Harold v. Richards
The State of Pennsylvania has its own version of a discriminatory driver’s license suspension scheme: this one targets anyone with a drug-related offense.
Between 2011 and 2016, Pennsylvania suspended the licenses of nearly 149,000 drivers solely because of drug-related offenses – even if that offense was unrelated to driving and the offender had a perfect traffic safety record.
This law punishes safe drivers – even those charged with nothing more than possession of a small amount of marijuana. They’ve already faced sentences for their offenses; the license suspension is an additional punishment that serves no legitimate purpose and is an unfair attempt to punish drug offenders beyond their lawful sentence. This discriminatory license suspension scheme particularly targets Pennsylvania’s impoverished neighborhoods, which are more likely to be policed, thus trapping many Pennsylvanians in an endless cycle of poverty.
Russell Harold, Jr. is a 52-year old disabled resident of Philadelphia who lives with his elderly father. Because of charges of possession of small amounts of marijuana, his license was suspended; his conviction was unrelated to traffic safety and did not involve an automobile of any kind. Russell’s disability requires him to see a doctor several times a month, but because of his license suspension and unreliable public transportation, he has missed several of those medical appointments.
Despite his disability, Russell operated his own home cleaning business for over six years, using his personal vehicle for transportation to and from clients’ homes. Because of his license suspension, he can no longer drive himself to jobs and has lost a substantial amount of business. When he had a valid license, he made approximately $700 a week cleaning homes. Now that his license is suspended he makes no more than $200 a week – when he can find work at all.
Sean Williams is a 25-year old resident of Philadelphia and the father of a newborn son, who has been in intensive care for the first 8 months of his life. After being arrested for possession of small, personal amounts of marijuana three times, his license was suspended. None of his convictions were related to traffic safety or involved an automobile. In fact, Sean has never been cited for a traffic or car-related infraction of any kind.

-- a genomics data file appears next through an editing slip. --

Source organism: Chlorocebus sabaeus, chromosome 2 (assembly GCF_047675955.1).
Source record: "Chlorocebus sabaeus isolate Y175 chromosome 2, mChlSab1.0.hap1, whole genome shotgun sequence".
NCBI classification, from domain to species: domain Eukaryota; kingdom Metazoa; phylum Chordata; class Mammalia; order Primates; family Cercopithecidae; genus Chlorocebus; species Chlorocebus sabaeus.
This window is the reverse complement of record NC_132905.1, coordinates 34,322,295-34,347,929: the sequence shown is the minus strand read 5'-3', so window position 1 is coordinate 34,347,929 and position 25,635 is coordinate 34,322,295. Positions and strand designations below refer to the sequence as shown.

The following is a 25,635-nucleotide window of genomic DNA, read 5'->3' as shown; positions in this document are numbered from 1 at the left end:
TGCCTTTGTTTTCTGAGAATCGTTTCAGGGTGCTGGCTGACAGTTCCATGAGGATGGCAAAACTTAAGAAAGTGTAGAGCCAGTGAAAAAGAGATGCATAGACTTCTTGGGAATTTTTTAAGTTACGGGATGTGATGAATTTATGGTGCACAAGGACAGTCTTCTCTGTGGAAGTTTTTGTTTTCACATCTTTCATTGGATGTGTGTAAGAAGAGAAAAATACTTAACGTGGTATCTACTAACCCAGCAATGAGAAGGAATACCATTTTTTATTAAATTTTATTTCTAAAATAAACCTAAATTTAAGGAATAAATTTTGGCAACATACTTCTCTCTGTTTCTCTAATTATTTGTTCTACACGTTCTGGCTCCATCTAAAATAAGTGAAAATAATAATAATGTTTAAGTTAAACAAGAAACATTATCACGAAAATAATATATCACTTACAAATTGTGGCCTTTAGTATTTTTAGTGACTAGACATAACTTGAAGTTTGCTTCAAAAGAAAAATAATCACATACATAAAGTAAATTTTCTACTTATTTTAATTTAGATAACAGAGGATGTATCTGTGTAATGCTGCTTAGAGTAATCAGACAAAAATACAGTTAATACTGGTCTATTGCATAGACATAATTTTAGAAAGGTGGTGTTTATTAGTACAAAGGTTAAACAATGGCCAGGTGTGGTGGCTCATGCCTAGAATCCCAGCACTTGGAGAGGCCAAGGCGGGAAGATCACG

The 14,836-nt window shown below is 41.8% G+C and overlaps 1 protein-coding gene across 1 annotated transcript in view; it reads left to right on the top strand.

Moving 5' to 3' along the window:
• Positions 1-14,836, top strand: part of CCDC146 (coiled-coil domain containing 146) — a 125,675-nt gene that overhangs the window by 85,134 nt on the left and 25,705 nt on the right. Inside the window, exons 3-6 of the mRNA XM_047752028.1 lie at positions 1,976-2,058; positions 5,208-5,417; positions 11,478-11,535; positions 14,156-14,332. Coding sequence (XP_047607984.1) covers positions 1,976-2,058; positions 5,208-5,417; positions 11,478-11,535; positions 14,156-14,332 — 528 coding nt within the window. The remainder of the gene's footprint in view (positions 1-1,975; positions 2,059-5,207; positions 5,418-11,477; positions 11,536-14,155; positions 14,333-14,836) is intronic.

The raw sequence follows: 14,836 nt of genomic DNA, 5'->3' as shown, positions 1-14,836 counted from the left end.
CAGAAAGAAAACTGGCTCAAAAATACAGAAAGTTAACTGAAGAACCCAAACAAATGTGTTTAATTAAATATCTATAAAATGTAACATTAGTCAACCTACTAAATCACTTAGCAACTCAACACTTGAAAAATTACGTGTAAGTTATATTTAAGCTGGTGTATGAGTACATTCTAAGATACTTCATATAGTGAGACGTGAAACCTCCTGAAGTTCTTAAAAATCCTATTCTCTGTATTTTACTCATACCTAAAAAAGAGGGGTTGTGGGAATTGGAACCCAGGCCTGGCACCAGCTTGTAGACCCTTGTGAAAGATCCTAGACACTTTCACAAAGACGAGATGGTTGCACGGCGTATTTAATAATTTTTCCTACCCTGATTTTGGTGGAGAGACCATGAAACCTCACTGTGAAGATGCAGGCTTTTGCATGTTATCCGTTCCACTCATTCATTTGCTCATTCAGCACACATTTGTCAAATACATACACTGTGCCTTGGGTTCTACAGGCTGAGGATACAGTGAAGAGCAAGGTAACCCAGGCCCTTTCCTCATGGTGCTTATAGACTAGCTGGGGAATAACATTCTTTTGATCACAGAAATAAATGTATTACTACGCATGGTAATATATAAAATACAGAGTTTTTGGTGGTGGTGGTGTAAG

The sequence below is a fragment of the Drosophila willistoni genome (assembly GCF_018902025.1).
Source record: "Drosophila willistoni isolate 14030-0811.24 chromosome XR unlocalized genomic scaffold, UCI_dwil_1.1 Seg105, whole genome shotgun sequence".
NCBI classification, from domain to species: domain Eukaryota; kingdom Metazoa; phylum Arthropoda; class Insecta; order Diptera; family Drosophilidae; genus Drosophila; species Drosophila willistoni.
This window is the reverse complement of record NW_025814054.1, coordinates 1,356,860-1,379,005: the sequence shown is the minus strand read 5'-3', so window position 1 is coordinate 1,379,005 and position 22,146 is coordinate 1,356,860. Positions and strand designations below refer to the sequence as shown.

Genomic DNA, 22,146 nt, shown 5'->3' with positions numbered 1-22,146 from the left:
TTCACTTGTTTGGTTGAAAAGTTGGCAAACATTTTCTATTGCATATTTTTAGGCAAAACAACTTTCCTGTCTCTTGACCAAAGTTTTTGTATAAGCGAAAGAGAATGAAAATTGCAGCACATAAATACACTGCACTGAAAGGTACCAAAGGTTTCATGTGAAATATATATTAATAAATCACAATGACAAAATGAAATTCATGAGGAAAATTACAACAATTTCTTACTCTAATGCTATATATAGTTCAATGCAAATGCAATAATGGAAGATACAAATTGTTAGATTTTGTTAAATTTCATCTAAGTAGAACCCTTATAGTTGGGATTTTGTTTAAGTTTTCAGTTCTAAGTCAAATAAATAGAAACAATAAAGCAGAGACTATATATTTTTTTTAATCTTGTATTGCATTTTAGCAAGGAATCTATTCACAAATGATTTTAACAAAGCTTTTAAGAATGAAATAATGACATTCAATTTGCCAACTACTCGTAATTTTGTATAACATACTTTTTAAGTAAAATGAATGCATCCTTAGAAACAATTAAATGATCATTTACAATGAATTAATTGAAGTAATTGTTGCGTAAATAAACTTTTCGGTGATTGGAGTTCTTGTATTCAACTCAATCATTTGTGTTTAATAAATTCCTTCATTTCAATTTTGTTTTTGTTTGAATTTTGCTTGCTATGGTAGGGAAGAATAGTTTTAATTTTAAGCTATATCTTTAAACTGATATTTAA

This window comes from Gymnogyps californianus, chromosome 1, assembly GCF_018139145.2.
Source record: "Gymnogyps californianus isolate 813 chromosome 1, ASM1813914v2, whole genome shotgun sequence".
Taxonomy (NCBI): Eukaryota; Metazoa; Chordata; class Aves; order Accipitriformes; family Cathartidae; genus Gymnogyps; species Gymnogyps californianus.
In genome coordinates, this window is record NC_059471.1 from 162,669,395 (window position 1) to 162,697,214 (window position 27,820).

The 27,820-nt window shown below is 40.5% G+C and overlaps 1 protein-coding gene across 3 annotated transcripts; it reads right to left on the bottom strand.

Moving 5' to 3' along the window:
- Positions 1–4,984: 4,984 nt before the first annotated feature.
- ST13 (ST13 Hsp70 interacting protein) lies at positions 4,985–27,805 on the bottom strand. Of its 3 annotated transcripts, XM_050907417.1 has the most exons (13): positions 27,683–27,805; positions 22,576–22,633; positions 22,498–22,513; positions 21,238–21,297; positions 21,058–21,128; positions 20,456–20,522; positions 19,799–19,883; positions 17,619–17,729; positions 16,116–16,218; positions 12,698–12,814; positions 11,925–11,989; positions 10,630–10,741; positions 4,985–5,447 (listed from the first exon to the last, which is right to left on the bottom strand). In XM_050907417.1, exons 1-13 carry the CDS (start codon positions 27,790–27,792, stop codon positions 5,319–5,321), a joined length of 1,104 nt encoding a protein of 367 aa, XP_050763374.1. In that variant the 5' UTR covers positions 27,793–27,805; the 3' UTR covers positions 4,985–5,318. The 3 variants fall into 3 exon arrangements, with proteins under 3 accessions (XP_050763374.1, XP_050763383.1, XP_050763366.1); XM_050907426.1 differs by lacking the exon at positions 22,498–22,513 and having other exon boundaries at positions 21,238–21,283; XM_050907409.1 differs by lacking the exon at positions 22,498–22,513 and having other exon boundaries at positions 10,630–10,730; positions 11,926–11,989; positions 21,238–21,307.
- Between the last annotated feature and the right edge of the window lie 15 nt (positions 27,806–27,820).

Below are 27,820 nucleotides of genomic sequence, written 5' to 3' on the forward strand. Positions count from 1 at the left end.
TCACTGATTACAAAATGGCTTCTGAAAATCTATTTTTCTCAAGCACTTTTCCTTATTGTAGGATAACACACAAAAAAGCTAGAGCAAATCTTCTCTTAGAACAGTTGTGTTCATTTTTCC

Sean has been trying to find work to support himself and his newborn son but has lost out on many employment opportunities because he cannot drive. Sean’s son was born prematurely in April 2017. He has been in intensive care at the hospital for the past eight months, but will soon be coming home from the hospital. As a premature infant, he will require frequent medical appointments, and because of his vulnerability, public transportation poses a hazard to his health. Without the right to drive how will Sean get his son to necessary doctor’s appointments or – an even more terrifying thought – seek medical help in case of an emergency?
Russell and Sean are just two of many Pennsylvanians who are being unfairly punished for drug offenses. The system is hampering their ability to rehabilitate and live productive lives.
Date Filed: 01/10/18
Plaintiffs: Russell Harold and Sean Williams, on behalf of themselves and others similarly situated
Defendants: Leslie Richards, in her official capacity as Secretary of Transportation; Leo Bagley in his capacity as Executive Deputy Secretary; Kurt Myers as Deputy Secretary for Driver and Vehicle Services of the Pennsylvania Dept. of Transportation; and Tom Wolf in his official capacity as Governor of Pennsylvania.
Jurisdiction: The U.S. District Court for the Eastern District of Pennsylvania
This case is ongoing